Jeffrey LewisWho's Keeping the Nuclear Weapons in Europe?

NRDC’s Hans Kristensen, sole proprietor over at Nukestrat.com, sends this little missive about the growing public opposition in Germany to US nuclear weapons stationed there:

Less than a month after the Belgian Senate unanimously called for a withdrawal of US nuclear weapons from Europe, Germany is going through what resembles a political landslide on the issue. Last month the Liberal Party (FDP) proposed a resolution in the Parliament asking the government to get the nuclear bombs out. This set off a number of news articles that led to Der Spiegel publishing a poll Monday showing that Germans overwhelmingly support a withdrawal. The poll asked the participants the following question:

“In Germany there are still 150 nuclear weapons under US command. Should these nuclear weapons be withdrawn from Germany?”

Y/N Total CDU/CSU SPD Greens FDP
Yes 76 73 82 90 66
No 18 24 15 5 29

Even among conservative supporters the support for a withdrawal is very high. The number 150 is from the report US Nuclear Weapons In Europe.

This coverage motivated a number a high-ranking government party officials to go on record saying they also favor a withdrawal, including the foreign affairs spokespeople from both the Greens and Social Democrats (government parties). More supporters are apparently on their way, and just over the last 24 hours, some 60 articles have appeared in the German media repeating these demands, often commenting positively.

The German foreign minister is scheduled to speak tonight at the NPT review conference in New York, and told AFP earlier today that the proposal to withdraw the nukes from Europe was “a reasonable initiative” that the German government would “seriously” deal with.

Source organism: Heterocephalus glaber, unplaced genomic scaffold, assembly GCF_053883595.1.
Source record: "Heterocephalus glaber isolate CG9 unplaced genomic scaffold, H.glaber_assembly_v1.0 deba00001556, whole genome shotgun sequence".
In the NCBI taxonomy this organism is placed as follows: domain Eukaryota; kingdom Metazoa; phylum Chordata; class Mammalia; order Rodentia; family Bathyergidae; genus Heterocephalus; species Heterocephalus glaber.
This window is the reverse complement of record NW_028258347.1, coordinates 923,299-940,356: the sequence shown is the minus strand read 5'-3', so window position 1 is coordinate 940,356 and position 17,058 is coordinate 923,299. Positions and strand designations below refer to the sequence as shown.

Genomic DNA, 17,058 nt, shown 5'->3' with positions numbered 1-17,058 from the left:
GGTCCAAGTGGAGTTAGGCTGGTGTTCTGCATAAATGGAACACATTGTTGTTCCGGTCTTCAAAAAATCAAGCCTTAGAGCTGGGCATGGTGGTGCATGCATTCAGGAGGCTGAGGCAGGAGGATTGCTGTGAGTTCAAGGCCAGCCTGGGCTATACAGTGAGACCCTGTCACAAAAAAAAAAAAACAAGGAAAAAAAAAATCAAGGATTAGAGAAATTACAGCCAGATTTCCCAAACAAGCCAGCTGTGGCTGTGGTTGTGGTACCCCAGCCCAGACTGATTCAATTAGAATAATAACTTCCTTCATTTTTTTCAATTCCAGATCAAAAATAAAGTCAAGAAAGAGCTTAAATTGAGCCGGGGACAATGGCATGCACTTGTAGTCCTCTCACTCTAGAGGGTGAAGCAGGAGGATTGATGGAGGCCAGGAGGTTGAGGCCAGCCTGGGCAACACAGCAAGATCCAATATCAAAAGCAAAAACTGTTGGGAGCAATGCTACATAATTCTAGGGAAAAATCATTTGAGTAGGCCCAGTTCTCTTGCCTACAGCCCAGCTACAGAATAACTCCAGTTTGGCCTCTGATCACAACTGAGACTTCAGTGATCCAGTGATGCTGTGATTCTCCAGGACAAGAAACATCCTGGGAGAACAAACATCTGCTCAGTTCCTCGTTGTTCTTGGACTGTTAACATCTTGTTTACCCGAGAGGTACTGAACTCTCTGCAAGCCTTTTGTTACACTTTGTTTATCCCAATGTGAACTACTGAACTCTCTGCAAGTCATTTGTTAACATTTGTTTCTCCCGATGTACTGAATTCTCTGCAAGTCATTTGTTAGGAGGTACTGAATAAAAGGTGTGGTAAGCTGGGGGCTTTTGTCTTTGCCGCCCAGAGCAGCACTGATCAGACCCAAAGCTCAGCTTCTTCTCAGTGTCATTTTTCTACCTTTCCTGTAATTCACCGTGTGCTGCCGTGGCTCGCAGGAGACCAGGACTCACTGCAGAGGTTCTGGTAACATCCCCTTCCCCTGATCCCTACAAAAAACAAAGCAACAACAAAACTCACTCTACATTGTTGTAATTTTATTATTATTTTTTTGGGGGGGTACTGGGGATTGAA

Belgium and Germany are two of the NATO countries that store US nukes on their territory. They are also two of only five non-nuclear NATO countries that are assigned strike missions with US nuclear weapons in times of war(!). A bizarre arrangement in this era of non-proliferation that would not be tolerated anywhere else. Greece quietly withdrew from this scheme in 2001, and the Belgian and German revolt makes an interesting prelude to the NATO nuclear planning group meeting in Brussels next month. NATO’s long-held principle of nuclear “burden sharing” seems to be unraveling.

Last fall ALL the NATO countries (except the Bush administration) voted for a UN resolution calling for reductions in non-strategic nuclear weapons. That resolution coincided with the Pentagon’s Defense Science Board recommending that the nukes be withdrawn. In February, the New York Times reported that the U.S. Commander of European Command (EUCOM), General James L. Jones, has privately told associates that he also favors a withdrawal. So the question is: who’s keeping the weapons in Europe?

Defense Secretary Rumsfeld says he favors revolution in military affairs. Ending the Cold War nuclear deployment in Europe should be a no-brainer.

Comments

  1. Michael Roston (History)

    Jeffrey –
    Do you think there might be some unintended consequences of a withdrawal of US nukes from Western Eruope?